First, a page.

Wine Talk

Snooth User: Argovino

Why I Don't Taste Blind - A Manifesto for Argovino

Posted by Argovino, Apr 23, 2013.

Next week Argovino, a new reference for Argentine wines, is launching officially in New York.

We already have about 200 wines reviewed on - please stop by or follow us on Twitter at @TryArgovino.

This week the Huffington Post published our manifesto on tasting, which explains why we don't taste wines blind:

Have a look and please let us know what you think!


Dan Altman


Reply by EMark, Apr 23, 2013.

Reasonable sounding, but not compelling.

Reply by outthere, Apr 23, 2013.

I admittedly do not drink many Argentinian wines if at all. They just don't speak to me. Maybe it's because they are, according to the author, simplistic drink me now wines. I can buy plenty of those made form local grapes and I'm big on supporting local agriculture. Then again I like more structured wines that improve with air and bottle time. But that's just me. I'm sure you'll have quite a following.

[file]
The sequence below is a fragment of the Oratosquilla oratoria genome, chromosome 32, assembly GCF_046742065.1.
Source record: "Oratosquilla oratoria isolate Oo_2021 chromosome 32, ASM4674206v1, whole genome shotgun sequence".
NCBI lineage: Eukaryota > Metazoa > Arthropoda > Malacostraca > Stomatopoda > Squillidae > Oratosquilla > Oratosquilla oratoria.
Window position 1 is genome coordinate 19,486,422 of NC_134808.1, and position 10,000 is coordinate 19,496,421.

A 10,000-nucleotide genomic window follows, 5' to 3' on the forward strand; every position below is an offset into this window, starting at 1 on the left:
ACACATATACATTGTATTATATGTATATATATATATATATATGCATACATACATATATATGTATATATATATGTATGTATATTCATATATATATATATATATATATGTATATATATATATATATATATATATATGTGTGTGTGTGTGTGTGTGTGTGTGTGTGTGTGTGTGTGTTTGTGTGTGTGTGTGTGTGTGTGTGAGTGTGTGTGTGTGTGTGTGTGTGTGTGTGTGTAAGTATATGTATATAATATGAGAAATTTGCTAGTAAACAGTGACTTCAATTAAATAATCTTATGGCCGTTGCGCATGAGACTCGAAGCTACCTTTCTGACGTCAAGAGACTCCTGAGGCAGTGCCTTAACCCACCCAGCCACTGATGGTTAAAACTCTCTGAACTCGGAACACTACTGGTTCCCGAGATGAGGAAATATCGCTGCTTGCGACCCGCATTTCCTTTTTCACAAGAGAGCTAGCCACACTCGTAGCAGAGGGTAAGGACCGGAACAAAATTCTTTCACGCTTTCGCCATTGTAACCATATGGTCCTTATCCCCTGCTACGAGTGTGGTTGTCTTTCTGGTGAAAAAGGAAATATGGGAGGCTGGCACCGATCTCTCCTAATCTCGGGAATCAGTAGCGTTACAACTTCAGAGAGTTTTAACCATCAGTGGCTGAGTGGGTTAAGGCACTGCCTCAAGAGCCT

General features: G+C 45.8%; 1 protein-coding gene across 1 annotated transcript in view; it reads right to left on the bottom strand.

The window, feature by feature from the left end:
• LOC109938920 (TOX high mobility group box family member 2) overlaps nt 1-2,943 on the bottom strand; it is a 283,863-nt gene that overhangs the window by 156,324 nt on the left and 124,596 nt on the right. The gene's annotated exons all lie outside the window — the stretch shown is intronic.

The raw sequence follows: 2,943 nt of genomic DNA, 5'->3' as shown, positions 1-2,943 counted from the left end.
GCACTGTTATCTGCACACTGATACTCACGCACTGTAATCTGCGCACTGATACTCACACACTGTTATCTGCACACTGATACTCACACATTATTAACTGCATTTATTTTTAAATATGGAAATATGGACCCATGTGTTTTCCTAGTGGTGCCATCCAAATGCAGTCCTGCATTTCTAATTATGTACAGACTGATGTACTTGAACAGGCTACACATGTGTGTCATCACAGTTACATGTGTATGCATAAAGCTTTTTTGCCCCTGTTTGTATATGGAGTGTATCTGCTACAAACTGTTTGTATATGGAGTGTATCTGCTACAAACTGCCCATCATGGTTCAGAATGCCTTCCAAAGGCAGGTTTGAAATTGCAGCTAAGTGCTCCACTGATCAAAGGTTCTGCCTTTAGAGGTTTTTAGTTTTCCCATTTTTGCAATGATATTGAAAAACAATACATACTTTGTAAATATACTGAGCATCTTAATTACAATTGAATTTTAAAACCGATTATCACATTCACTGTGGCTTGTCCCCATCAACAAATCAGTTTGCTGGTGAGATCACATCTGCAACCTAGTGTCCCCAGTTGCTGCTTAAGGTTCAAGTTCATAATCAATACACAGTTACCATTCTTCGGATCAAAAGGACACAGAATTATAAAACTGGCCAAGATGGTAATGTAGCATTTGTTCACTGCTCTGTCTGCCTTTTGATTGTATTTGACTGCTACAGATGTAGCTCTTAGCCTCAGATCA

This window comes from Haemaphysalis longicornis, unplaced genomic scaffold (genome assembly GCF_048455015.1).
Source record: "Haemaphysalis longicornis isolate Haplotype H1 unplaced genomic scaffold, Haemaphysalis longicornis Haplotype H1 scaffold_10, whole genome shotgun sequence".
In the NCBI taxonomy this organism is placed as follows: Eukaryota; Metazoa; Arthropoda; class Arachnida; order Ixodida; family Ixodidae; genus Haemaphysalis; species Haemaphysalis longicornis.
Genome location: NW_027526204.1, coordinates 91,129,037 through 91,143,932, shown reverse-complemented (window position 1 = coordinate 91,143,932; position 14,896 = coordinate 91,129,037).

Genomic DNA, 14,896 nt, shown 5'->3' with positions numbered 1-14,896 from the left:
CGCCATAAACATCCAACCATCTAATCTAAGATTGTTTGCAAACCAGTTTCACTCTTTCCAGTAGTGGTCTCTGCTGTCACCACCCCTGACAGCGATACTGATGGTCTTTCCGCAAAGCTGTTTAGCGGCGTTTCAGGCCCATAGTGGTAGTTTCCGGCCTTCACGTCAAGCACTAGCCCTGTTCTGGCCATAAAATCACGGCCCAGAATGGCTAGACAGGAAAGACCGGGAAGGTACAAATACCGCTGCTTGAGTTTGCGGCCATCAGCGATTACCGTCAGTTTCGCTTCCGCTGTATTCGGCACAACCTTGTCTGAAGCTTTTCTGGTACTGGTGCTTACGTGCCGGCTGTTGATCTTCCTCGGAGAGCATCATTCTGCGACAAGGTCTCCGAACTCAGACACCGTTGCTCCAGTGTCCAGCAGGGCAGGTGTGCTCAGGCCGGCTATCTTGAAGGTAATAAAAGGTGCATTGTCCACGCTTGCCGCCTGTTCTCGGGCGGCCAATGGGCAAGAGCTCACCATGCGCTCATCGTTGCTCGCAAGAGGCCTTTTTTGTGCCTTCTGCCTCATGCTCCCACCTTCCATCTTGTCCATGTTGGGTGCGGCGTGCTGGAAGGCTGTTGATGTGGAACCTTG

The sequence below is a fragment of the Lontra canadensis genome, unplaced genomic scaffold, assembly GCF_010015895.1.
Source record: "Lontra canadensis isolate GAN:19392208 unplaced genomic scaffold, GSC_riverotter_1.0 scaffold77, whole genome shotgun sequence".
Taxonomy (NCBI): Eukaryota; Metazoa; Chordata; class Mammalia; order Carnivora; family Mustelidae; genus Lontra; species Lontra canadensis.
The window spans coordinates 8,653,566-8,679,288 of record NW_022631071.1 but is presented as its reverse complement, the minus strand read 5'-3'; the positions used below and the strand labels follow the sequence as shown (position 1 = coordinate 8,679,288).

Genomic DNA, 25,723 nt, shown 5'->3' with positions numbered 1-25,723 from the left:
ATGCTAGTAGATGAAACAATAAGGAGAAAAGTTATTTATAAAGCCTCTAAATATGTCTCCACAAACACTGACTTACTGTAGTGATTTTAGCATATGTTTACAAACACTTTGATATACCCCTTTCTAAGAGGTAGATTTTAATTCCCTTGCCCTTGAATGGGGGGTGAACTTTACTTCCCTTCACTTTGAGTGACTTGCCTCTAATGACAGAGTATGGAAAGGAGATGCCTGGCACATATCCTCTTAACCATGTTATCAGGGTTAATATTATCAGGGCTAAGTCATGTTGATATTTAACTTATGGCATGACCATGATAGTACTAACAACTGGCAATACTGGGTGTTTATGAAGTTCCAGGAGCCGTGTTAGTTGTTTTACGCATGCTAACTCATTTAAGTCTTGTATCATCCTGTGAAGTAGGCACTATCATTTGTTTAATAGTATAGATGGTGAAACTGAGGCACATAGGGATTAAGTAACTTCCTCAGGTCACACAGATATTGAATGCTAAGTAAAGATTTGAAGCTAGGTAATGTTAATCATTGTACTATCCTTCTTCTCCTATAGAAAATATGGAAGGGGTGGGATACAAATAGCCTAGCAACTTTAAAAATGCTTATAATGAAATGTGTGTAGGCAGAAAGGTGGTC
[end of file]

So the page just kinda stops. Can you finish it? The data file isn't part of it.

Reply by Mike Madaio, Apr 24, 2013.

Though I don't have a problem with the idea of you tasting non-blind for reviews Dan, I'm not sure I agree with your reasoning as to why. The purpose of tasting blind is to remove bias and not be influenced by outside factors other than the quality of the wine. Because the average joe doesn't do it at home really is not a valid reason why you, the critic, would not want to remove bias. You need to hold yourself to higher standards - that's why people read your stuff.

For me, however, the bigger issue is that most critic blind tastings only reflect a moment in time. Critics don't open a bunch of bottles and drink them blindly over the course of a night with and without food. They take a few sips at a single moment in time and make a snap decision about the wine's quality. In a similar vein to the point you were making, this is not how people drink wine at home.